In Matter of Petition of Jaa

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618 P.2d 742 (1980)

In the Matter of the Petition of J.A.A., Appellant, For the Adoption of a Child, C.M.R., v. C.R., Appellee.

No. 80CA0355.

Colorado Court of Appeals, Div. I.

September 11, 1980.

Brian Maguire, Denver, for appellant.

John M. Case, P.C., John M. Case, Littleton, for appellee.

COYTE, Judge.

Stepfather appeals the trial court's denial of his petition for adoption of his stepchild. We affirm.

After hearing on the petition, the trial court found that even though the natural father lived in the same area as the child, he had failed to contact the child for a period of three years and had failed to pay child support, that the natural father had abandoned the child and that his parental rights were subject to termination, that the child is well cared for by the stepfather and has been integrated into the stepfather's home, and that the stepfather is a fit and proper person to adopt the child. However, the court concluded that there was no compelling reason to sever the parent-child relationship so as to permit the child's adoption by the stepfather, that it would be in the best interest of the child to maintain and develop a relationship with his natural father, and that the development of such relationship outweighs the possible adverse effect of the natural father again abandoning the child as he has in the past.

As pertinent here § 19-4-112, C.R.S. 1973, provides for a hearing on the petition for adoption, for a decree setting forth the court's findings, and for a final decree of adoption if the court is satisfied as to: the availability of the child for adoption; and the fact that the best interest of the child will be served by the adoption.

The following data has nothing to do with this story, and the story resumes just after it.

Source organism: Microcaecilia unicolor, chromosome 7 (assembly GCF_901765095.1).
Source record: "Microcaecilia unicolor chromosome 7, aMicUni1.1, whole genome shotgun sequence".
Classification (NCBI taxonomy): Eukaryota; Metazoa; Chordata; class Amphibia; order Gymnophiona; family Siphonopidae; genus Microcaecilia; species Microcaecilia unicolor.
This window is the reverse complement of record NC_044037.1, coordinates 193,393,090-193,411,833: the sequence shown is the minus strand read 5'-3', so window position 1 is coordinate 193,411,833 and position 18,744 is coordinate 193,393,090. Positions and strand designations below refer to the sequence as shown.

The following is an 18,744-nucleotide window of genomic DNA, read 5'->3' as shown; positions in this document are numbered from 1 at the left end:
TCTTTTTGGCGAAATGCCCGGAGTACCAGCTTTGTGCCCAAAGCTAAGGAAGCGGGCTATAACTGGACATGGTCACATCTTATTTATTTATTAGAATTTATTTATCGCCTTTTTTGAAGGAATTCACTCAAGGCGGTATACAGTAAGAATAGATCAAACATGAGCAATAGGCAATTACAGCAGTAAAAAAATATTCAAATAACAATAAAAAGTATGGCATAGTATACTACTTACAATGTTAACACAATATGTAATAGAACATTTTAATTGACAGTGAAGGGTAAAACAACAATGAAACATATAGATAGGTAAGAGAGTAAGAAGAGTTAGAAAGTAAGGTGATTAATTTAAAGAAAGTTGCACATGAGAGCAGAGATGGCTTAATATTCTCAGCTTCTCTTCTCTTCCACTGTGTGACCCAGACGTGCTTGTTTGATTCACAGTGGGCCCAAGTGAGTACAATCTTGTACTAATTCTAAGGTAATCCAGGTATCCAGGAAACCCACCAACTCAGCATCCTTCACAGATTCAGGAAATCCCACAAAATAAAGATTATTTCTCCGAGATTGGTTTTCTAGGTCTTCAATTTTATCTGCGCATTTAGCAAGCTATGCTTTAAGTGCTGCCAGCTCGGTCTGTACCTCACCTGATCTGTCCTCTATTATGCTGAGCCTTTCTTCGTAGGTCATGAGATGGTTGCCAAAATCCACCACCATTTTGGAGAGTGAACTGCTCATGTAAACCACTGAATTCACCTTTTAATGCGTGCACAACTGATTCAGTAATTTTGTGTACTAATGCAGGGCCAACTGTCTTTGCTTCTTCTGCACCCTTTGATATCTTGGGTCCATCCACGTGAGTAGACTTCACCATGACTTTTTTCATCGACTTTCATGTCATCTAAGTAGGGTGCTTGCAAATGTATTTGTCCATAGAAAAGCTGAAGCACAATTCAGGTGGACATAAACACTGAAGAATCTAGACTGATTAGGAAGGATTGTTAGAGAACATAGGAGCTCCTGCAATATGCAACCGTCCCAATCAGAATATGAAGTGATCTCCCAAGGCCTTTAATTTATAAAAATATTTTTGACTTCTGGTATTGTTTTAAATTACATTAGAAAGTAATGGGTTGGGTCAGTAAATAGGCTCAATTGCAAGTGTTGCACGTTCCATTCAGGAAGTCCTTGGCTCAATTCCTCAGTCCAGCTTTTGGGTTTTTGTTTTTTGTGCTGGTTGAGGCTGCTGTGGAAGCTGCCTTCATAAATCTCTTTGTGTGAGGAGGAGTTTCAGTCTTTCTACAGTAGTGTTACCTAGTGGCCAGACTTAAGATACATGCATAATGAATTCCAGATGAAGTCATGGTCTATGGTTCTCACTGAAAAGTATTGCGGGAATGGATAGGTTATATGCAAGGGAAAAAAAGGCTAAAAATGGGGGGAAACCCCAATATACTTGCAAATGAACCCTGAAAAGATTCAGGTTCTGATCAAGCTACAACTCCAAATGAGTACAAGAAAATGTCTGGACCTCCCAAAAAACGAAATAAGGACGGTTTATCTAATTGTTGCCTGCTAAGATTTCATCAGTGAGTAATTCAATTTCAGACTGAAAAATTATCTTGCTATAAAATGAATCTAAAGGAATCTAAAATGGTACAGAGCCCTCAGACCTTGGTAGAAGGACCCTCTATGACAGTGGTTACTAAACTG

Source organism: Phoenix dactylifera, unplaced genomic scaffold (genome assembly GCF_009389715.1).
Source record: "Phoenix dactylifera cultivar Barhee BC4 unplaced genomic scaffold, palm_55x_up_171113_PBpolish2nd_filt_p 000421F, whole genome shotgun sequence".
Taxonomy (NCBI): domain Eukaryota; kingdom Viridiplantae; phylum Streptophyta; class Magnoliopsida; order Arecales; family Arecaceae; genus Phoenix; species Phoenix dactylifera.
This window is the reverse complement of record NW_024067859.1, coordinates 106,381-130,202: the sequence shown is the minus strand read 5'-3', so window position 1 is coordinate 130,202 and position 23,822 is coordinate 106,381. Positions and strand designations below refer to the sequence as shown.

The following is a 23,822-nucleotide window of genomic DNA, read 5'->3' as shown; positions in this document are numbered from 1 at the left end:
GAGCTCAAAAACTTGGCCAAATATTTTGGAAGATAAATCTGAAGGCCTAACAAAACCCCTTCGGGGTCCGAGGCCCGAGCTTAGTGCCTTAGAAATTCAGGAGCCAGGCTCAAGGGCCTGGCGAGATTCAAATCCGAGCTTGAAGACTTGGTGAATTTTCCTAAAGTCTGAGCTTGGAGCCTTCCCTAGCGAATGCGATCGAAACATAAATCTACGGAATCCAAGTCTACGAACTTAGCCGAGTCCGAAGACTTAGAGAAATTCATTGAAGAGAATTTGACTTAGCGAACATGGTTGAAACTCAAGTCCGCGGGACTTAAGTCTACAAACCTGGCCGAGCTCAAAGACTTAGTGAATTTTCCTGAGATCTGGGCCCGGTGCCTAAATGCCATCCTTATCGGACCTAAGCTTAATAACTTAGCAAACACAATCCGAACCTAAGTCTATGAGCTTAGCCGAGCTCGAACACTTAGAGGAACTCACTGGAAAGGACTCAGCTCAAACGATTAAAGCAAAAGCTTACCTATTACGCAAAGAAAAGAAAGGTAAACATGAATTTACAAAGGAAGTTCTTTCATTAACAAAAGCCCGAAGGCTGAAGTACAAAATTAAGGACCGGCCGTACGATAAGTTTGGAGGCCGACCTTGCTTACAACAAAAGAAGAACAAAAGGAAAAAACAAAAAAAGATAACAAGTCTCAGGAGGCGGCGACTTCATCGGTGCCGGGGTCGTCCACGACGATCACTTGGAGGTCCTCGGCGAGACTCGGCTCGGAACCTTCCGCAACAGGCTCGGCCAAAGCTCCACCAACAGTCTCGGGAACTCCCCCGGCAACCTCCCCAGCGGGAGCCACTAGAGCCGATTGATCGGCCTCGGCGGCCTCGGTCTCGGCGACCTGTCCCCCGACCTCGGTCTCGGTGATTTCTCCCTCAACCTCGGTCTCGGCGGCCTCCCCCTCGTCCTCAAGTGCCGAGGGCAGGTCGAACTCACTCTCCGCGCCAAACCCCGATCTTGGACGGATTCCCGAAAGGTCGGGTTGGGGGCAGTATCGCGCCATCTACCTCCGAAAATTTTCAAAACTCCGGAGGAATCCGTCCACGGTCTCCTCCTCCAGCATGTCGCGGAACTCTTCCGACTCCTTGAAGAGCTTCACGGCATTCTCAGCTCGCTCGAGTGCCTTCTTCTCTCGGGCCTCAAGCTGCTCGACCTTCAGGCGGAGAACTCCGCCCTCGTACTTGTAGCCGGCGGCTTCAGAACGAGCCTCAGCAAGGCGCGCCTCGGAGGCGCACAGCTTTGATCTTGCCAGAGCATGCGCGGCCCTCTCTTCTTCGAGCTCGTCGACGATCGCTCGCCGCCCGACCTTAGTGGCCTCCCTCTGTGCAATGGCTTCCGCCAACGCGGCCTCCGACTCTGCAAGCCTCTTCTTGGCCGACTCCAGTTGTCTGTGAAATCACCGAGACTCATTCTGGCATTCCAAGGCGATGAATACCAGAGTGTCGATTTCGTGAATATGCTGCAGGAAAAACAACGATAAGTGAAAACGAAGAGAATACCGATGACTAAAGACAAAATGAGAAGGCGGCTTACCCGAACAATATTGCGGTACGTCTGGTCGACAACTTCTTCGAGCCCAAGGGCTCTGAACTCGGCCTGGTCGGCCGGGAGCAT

While the trial court found that the child was otherwise available for adoption, see § 19-4-107(1)(e)(II), C.R.S. 1973, the trial court also found that, as of the time of this petition, it was not in the best interest of *743 the child to proceed with the adoption. It therefore dismissed the petition. This decision is within the discretion of the trial court. See § 19-4-112(4), C.R.S. 1973; cf. People In the Interest of C.S., Colo., 613 P.2d 1304, (1980).

The record includes psychological evaluations of the principals in this action submitted by several mental health professionals. All of the reports recommended that it would not be in the best interest of the child to proceed with the adoption at the present time.

Since the record contains evidence which supports the findings of the trial court, these findings are binding on us on appeal. See Linley v. Hanson, 173 Colo. 239, 477 P.2d 453 (1970).

Judgment affirmed.

PIERCE and RULAND, JJ., concur.